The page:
Whales caught ‘thieving’ on camera

May 23rd, 2009 - 6:32 pm ICT by IANS  

Washington, May 23 (IANS) Sperm whales have been caught on camera stealing cod off fishing gear.
The unique video shot on CCTV cameras shows sperm whales’ ability to steal black cod off longlines of deep-sea fishing gear that features a main fishing line draped across the ocean and fastened with shorter lines bearing baited hooks.

Frustrated black cod fishermen began to realise that their longline fishing boats were attracting groups of whales, which typically forage alone, to their longlines, somehow alerting the animals like a dinner bell.

To help fishermen and scientists better understand this behaviour, Scripps Institution of Oceanography researchers deployed acoustic recorders on longlines in 2004 off Sitka, Alaska, as part of the Southeast Alaska Sperm Whale Avoidance Project (SEASWAP).

The results helped identify the sounds that attract whales to the fishing vessels. Encouraged, researchers added video cameras to the fishing gear in 2006, which led to some unexpected results.

The resulting video, recorded using ambient light at 100 metres depth, not only successfully gave the fishermen a clear idea of how the thieving whales were stealing the fish.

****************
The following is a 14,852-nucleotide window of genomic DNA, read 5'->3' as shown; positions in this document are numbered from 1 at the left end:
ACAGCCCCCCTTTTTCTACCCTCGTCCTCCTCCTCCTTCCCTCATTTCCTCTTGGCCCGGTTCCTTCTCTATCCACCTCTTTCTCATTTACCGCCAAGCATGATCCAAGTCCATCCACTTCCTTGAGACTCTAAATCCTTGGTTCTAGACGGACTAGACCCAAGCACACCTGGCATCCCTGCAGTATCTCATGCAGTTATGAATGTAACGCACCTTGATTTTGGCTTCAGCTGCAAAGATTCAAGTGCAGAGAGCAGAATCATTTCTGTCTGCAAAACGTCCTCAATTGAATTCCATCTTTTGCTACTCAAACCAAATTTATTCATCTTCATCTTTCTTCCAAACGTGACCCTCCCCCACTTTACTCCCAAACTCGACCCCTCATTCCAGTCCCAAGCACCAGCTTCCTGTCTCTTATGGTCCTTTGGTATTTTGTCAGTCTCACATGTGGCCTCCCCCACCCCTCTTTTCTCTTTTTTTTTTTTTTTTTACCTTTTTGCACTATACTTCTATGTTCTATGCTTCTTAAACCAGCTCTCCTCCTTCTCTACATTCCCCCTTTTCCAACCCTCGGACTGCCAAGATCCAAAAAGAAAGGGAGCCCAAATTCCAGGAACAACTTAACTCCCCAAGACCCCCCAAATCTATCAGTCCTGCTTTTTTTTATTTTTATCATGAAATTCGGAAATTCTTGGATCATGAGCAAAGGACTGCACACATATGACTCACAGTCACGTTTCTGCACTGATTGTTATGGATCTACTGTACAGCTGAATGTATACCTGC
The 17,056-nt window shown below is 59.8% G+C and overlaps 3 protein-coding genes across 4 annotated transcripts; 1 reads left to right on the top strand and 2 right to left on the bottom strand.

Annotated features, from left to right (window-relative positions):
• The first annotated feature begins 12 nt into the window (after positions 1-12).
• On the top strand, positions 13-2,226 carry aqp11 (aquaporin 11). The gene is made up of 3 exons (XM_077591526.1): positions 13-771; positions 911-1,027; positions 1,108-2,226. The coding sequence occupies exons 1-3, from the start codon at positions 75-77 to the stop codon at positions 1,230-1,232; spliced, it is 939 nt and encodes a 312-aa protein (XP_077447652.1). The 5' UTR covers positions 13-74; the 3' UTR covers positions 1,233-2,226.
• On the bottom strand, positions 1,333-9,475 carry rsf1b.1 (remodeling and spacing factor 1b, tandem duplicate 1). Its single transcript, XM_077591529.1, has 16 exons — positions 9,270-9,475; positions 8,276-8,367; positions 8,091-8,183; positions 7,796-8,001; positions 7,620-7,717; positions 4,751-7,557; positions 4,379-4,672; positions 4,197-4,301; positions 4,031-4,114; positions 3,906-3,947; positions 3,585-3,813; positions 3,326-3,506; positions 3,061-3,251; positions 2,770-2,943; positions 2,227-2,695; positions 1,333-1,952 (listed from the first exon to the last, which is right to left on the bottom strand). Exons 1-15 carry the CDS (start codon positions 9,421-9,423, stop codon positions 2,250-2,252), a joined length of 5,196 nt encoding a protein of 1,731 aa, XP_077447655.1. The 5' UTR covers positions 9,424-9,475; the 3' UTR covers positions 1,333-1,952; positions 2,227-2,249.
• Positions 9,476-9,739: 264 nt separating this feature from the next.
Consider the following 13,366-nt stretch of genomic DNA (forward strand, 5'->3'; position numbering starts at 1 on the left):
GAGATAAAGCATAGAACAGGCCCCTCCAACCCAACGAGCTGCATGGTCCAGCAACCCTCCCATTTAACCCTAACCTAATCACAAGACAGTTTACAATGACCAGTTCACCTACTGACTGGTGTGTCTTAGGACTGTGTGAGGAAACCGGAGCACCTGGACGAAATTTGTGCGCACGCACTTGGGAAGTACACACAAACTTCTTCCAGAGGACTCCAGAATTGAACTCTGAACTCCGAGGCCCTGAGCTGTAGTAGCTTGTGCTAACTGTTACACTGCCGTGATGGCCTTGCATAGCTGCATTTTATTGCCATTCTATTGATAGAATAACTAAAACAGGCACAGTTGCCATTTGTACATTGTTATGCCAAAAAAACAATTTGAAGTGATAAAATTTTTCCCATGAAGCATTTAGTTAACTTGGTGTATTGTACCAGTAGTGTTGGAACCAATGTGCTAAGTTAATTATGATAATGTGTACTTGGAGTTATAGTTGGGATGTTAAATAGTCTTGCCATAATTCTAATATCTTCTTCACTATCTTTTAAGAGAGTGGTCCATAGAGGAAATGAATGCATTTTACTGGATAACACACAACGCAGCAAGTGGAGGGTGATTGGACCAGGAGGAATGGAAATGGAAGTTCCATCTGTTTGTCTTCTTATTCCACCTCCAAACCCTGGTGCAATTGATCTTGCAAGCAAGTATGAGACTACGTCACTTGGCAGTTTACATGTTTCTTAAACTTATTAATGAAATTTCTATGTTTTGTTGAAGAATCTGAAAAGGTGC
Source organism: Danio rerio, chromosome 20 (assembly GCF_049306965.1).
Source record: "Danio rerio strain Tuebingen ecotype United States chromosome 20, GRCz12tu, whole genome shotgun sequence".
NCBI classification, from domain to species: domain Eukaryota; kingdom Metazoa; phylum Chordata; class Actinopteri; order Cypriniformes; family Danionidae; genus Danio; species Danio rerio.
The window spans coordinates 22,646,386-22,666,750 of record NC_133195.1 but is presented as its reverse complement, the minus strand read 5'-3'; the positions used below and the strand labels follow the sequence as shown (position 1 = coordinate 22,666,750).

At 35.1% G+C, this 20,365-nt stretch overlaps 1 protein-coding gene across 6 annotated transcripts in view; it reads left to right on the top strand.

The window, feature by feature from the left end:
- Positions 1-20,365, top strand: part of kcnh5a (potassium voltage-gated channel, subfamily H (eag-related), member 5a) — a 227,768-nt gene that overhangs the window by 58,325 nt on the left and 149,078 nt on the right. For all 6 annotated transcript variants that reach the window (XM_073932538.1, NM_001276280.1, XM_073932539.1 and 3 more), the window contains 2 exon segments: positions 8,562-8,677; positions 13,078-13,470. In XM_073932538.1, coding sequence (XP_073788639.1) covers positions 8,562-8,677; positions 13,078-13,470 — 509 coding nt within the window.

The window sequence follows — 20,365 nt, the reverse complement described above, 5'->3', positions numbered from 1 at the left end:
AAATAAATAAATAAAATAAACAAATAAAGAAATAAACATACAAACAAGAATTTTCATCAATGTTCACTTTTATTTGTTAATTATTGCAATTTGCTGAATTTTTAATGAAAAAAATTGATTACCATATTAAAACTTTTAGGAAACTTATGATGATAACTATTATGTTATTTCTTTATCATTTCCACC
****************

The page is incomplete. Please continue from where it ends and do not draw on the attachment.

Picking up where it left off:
They pluck the line at one end to jar the black cod free at the other end, somewhat like shaking apples from a tree-but it gave scientists a chance to match the animal’s acoustics with video depictions of its physical features.

Sperm whales typically dive to dark depths spanning 300 to 2,000 meters to catch prey, making it virtually impossible to capture such activity on video.

The fact that the animals produce foraging sounds at such shallow depths around fishing vessels is the main reason the Alaska footage is so unique.

The clicks emitted by the whales are produced more rapidly as they approach their targets of interest and are among the loudest and most intense sounds produced by any animal, according to Thode, associate scientist with Scripps Marine Physical Laboratory.

“The sounds can be louder than a firecracker,” said Thode. “But until this video recording was made, scientists had not been able to get a direct measurement of the size of the animal and the foraging sounds at the same time.”

The study was published in the May issue of the Journal of the Acoustical Society of America.

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